José Maria Restaurante
On a recent visit to Spain, I spent a day touring the historic town of Segovia which is renowned for its extraordinary Roman aqueduct and the famous Castle of Alcazar. It was 42 years since my last visit and it was wonderful to return to this fairytale city. On that first trip, the top venue for suckling pig was the Maison Candido, which is still located facing the aqueduct, although the proprietor/chef who made it famous passed away many years ago. Today, the top restaurant for baby pig is José Maria, named after the chef and owner. Chef Maria owns a ranch where he raises his suckling pigs and butchers them at three weeks of age when they weigh approximately 3-4 kilos. While the process of butchering makes me a little queasy, I must admit that the suckling pig served here is worth the trip to Spain ... it’s that sublime. It transcends anything I have had in other parts of Europe or in America where farmers are adverse to killing piglets. In fact, suckling pig in the United States is more like teenager pig. This four hour lunch was washed down with José Maria’s Ribera del Duero Pago de Carraovejas Crianza. His 2008 Crianza was delicious, but the 2007 Reserva was even better, offering beautiful blackberry and black currant fruit intermixed with notions of licorice, subtle oak and earth. That was followed by his 2005 Selección, a spectacular single vineyard offering that is still young and rich. I believe Kysela Père et Fils imports these wines in the United States. We then moved to the luxury cuvée of old vine Grenache, the 2007 and 2006 Aquilon. The 2006 is a winner, but the 2007 is absolutely spectacular. About as concentrated a Grenache as I have ever tasted, it eclipses the old vine Grenaches of southern France in terms of its pure power, richness and density. It should last 2-3 decades. Obviously I was committing infanticide by drinking it now, but I was doing that with the baby pig as well.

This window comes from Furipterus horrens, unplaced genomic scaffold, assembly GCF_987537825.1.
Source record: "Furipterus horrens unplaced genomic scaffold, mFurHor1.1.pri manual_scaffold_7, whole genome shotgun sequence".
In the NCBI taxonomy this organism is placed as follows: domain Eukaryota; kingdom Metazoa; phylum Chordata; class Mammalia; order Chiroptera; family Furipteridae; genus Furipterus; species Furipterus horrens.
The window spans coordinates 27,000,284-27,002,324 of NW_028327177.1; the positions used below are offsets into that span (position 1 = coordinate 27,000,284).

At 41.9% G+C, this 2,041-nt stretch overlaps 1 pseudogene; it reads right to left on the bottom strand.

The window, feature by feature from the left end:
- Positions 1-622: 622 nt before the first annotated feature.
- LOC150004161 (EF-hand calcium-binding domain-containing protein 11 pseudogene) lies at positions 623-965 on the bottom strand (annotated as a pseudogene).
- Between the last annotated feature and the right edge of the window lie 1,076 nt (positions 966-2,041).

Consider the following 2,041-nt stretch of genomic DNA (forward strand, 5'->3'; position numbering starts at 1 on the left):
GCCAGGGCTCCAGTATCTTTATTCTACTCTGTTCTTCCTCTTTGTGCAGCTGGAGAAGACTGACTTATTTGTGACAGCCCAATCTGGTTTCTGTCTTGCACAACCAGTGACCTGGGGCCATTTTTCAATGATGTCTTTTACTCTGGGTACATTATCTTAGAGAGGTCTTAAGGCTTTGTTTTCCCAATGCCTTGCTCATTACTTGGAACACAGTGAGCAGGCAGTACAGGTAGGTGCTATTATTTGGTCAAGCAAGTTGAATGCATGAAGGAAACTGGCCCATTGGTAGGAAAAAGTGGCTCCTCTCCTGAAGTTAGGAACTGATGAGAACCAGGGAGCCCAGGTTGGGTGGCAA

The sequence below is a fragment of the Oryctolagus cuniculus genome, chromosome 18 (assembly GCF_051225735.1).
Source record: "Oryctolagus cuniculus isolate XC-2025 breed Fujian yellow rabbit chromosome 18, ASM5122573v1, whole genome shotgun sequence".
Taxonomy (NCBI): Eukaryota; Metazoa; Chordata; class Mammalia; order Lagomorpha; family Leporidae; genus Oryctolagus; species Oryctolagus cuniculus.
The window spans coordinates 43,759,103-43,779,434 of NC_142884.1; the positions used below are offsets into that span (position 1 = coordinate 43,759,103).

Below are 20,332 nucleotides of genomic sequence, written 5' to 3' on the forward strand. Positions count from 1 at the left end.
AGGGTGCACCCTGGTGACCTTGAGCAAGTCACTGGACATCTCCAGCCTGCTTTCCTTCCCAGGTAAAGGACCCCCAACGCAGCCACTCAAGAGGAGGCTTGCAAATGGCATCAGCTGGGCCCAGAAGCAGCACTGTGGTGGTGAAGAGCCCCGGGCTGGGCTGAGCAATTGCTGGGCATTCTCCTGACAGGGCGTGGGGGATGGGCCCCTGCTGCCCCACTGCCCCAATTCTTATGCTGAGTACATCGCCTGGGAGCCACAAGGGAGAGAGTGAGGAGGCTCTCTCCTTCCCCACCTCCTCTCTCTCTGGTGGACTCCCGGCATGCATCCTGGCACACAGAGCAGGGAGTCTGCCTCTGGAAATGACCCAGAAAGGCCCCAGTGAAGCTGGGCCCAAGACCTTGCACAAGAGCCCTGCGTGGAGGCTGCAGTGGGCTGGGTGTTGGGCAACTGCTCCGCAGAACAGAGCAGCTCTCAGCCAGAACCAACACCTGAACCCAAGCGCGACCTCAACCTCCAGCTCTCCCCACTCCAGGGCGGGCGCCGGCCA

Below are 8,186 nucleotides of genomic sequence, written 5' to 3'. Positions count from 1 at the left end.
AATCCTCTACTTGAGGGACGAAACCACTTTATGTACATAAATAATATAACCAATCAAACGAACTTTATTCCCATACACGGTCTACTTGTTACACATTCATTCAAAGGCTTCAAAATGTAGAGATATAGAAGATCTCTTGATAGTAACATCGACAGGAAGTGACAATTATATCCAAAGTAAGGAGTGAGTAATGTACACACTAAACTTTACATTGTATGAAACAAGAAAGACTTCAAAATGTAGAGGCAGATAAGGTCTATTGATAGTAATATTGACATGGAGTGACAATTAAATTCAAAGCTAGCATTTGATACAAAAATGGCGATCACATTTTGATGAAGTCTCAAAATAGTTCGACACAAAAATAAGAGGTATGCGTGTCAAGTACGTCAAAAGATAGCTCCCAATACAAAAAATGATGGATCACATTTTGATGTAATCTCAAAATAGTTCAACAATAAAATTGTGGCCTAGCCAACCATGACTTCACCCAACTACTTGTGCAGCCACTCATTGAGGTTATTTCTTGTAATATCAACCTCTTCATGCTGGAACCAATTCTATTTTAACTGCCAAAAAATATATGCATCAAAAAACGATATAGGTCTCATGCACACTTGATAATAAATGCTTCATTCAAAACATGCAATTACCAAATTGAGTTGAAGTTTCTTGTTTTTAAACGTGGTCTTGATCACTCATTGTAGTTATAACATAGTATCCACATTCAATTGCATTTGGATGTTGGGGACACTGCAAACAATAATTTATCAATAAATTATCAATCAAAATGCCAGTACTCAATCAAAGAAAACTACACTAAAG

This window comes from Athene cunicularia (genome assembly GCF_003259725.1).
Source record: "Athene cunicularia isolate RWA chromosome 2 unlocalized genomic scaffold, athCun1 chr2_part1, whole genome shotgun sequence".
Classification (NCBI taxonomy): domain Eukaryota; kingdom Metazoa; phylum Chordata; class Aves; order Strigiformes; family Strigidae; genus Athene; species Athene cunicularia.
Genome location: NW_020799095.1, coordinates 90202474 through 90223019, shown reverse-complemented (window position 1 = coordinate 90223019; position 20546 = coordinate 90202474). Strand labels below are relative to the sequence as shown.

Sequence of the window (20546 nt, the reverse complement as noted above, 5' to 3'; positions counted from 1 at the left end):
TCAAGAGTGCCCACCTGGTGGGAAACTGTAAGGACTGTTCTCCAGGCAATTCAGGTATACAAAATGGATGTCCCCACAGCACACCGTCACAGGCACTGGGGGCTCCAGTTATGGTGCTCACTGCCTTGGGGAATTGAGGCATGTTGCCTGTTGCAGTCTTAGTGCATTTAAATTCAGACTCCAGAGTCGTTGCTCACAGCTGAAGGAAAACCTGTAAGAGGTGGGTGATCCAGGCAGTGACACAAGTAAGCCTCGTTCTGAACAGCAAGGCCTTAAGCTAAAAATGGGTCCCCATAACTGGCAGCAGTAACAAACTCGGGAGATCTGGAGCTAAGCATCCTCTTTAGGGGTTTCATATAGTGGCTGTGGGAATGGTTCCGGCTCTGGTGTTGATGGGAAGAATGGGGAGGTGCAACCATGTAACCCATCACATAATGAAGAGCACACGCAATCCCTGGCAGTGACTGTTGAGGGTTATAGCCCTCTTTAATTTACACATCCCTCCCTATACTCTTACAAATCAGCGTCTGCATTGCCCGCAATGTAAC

As for the food, you can not go wrong by starting with what I believe is the greatest Iberico Bellota in Spain, the Joselito, which José Maria served with crusty bread accompanied by an interesting light tomato marmalade mixed with olive oil. We were encouraged to put the slices of ham on the bread, which was very good. However, the ham is so remarkable it can stand by itself, the way I prefer to have it. I am not a big fan of kidneys, but I must say that the baby lamb kidneys that José Maria served were the finest I have ever eaten ... which is saying something. These offered remarkable flavor, but none of that gamey/urine type taste that I find so distasteful. We then moved to the best pork and bean dish I have ever had. Basically a rich soup, it was filled with gigantic white beans and big slabs of pork belly and sausage. I would have had a second bowl, but I knew the pig was coming next, so I resisted. In the tradition of Segovia, the baby pig was carved with a plate edge as opposed to a knife, and it must be tasted to be believed. No one does this dish better than the Spanish. I had wonderful memories of this from years ago, and while expectations can often prove disappointing, that was not the case with this dish. The pig was so unreal we ended up ordering a second one (although we couldn’t quite finish it).
This is a highly recommended venue on the back streets of Segovia, well away from the aqueduct. If you’re looking for a more touristic spot with a view of that extraordinary Roman-built site (built in 100 A.D.), Maison Candido is probably a better choice as there is no real view from José Maria.
By the way, we stayed at the Eurostar Hotel, facing the aqueduct, which had very nice rooms as well as a view to die for.
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